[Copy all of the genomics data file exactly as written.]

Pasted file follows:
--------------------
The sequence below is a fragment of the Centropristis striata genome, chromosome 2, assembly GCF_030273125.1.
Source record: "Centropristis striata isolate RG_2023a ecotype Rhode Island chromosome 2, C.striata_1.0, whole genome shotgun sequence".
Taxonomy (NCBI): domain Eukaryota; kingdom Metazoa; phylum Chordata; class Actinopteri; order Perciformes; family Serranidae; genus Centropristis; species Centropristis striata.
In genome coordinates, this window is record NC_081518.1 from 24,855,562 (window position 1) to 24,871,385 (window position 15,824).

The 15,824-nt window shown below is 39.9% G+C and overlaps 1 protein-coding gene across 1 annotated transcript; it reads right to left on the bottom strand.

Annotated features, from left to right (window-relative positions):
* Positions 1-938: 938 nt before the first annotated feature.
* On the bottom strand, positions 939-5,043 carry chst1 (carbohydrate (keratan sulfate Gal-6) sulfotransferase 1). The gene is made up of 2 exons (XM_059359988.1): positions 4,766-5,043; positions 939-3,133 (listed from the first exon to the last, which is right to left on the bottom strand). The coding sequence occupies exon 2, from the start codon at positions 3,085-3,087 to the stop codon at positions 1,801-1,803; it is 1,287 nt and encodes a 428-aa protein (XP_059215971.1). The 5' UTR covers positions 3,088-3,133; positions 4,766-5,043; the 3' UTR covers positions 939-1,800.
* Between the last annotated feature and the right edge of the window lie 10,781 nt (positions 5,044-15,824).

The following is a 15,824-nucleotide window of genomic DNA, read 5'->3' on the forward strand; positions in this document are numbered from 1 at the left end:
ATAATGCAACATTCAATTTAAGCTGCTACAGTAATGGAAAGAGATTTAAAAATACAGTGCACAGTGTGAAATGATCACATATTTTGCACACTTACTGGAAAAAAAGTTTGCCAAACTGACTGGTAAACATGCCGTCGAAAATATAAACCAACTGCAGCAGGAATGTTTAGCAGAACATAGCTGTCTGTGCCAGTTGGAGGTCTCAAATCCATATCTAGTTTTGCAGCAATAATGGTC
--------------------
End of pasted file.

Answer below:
The sequence below is a fragment of the Centropristis striata genome, chromosome 2, assembly GCF_030273125.1.
Source record: "Centropristis striata isolate RG_2023a ecotype Rhode Island chromosome 2, C.striata_1.0, whole genome shotgun sequence".
Taxonomy (NCBI): domain Eukaryota; kingdom Metazoa; phylum Chordata; class Actinopteri; order Perciformes; family Serranidae; genus Centropristis; species Centropristis striata.
In genome coordinates, this window is record NC_081518.1 from 24,855,562 (window position 1) to 24,871,385 (window position 15,824).

The 15,824-nt window shown below is 39.9% G+C and overlaps 1 protein-coding gene across 1 annotated transcript; it reads right to left on the bottom strand.

Annotated features, from left to right (window-relative positions):
* Positions 1-938: 938 nt before the first annotated feature.
* On the bottom strand, positions 939-5,043 carry chst1 (carbohydrate (keratan sulfate Gal-6) sulfotransferase 1). The gene is made up of 2 exons (XM_059359988.1): positions 4,766-5,043; positions 939-3,133 (listed from the first exon to the last, which is right to left on the bottom strand). The coding sequence occupies exon 2, from the start codon at positions 3,085-3,087 to the stop codon at positions 1,801-1,803; it is 1,287 nt and encodes a 428-aa protein (XP_059215971.1). The 5' UTR covers positions 3,088-3,133; positions 4,766-5,043; the 3' UTR covers positions 939-1,800.
* Between the last annotated feature and the right edge of the window lie 10,781 nt (positions 5,044-15,824).

The following is a 15,824-nucleotide window of genomic DNA, read 5'->3' on the forward strand; positions in this document are numbered from 1 at the left end:
ATAATGCAACATTCAATTTAAGCTGCTACAGTAATGGAAAGAGATTTAAAAATACAGTGCACAGTGTGAAATGATCACATATTTTGCACACTTACTGGAAAAAAAGTTTGCCAAACTGACTGGTAAACATGCCGTCGAAAATATAAACCAACTGCAGCAGGAATGTTTAGCAGAACATAGCTGTCTGTGCCAGTTGGAGGTCTCAAATCCATATCTAGTTTTGCAGCAATAATGGTC